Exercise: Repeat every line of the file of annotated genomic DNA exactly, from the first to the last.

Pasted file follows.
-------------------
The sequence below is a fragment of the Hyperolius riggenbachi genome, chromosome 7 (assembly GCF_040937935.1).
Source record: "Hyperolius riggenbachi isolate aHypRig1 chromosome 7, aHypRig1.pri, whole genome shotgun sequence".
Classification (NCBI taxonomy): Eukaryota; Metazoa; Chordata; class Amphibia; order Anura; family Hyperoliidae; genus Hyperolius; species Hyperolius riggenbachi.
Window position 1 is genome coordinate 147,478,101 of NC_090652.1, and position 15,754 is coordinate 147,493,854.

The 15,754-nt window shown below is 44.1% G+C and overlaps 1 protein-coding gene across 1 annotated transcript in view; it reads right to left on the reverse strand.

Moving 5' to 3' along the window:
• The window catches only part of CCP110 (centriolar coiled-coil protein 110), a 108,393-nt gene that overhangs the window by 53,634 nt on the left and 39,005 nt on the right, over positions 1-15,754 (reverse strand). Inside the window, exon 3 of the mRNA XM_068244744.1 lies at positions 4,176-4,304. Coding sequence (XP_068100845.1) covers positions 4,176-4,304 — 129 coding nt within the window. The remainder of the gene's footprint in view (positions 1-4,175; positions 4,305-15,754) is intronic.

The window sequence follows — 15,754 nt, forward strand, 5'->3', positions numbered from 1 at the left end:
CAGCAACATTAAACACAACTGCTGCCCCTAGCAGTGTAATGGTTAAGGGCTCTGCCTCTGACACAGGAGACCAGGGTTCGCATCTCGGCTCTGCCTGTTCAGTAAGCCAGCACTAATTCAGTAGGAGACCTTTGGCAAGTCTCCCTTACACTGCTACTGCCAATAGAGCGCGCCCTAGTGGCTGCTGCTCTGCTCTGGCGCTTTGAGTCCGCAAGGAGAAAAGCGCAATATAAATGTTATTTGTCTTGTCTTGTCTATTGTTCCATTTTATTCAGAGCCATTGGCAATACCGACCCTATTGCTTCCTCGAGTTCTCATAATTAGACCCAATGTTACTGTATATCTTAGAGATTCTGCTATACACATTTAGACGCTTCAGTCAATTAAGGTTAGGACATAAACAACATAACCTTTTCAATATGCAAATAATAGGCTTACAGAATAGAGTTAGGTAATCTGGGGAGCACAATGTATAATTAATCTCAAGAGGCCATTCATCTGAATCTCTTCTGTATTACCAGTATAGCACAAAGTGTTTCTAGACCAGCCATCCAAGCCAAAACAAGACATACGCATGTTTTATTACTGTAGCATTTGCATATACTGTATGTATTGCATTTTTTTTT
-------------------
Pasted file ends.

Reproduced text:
The sequence below is a fragment of the Hyperolius riggenbachi genome, chromosome 7 (assembly GCF_040937935.1).
Source record: "Hyperolius riggenbachi isolate aHypRig1 chromosome 7, aHypRig1.pri, whole genome shotgun sequence".
Classification (NCBI taxonomy): Eukaryota; Metazoa; Chordata; class Amphibia; order Anura; family Hyperoliidae; genus Hyperolius; species Hyperolius riggenbachi.
Window position 1 is genome coordinate 147,478,101 of NC_090652.1, and position 15,754 is coordinate 147,493,854.

The 15,754-nt window shown below is 44.1% G+C and overlaps 1 protein-coding gene across 1 annotated transcript in view; it reads right to left on the reverse strand.

Moving 5' to 3' along the window:
• The window catches only part of CCP110 (centriolar coiled-coil protein 110), a 108,393-nt gene that overhangs the window by 53,634 nt on the left and 39,005 nt on the right, over positions 1-15,754 (reverse strand). Inside the window, exon 3 of the mRNA XM_068244744.1 lies at positions 4,176-4,304. Coding sequence (XP_068100845.1) covers positions 4,176-4,304 — 129 coding nt within the window. The remainder of the gene's footprint in view (positions 1-4,175; positions 4,305-15,754) is intronic.

The window sequence follows — 15,754 nt, forward strand, 5'->3', positions numbered from 1 at the left end:
CAGCAACATTAAACACAACTGCTGCCCCTAGCAGTGTAATGGTTAAGGGCTCTGCCTCTGACACAGGAGACCAGGGTTCGCATCTCGGCTCTGCCTGTTCAGTAAGCCAGCACTAATTCAGTAGGAGACCTTTGGCAAGTCTCCCTTACACTGCTACTGCCAATAGAGCGCGCCCTAGTGGCTGCTGCTCTGCTCTGGCGCTTTGAGTCCGCAAGGAGAAAAGCGCAATATAAATGTTATTTGTCTTGTCTTGTCTATTGTTCCATTTTATTCAGAGCCATTGGCAATACCGACCCTATTGCTTCCTCGAGTTCTCATAATTAGACCCAATGTTACTGTATATCTTAGAGATTCTGCTATACACATTTAGACGCTTCAGTCAATTAAGGTTAGGACATAAACAACATAACCTTTTCAATATGCAAATAATAGGCTTACAGAATAGAGTTAGGTAATCTGGGGAGCACAATGTATAATTAATCTCAAGAGGCCATTCATCTGAATCTCTTCTGTATTACCAGTATAGCACAAAGTGTTTCTAGACCAGCCATCCAAGCCAAAACAAGACATACGCATGTTTTATTACTGTAGCATTTGCATATACTGTATGTATTGCATTTTTTTTT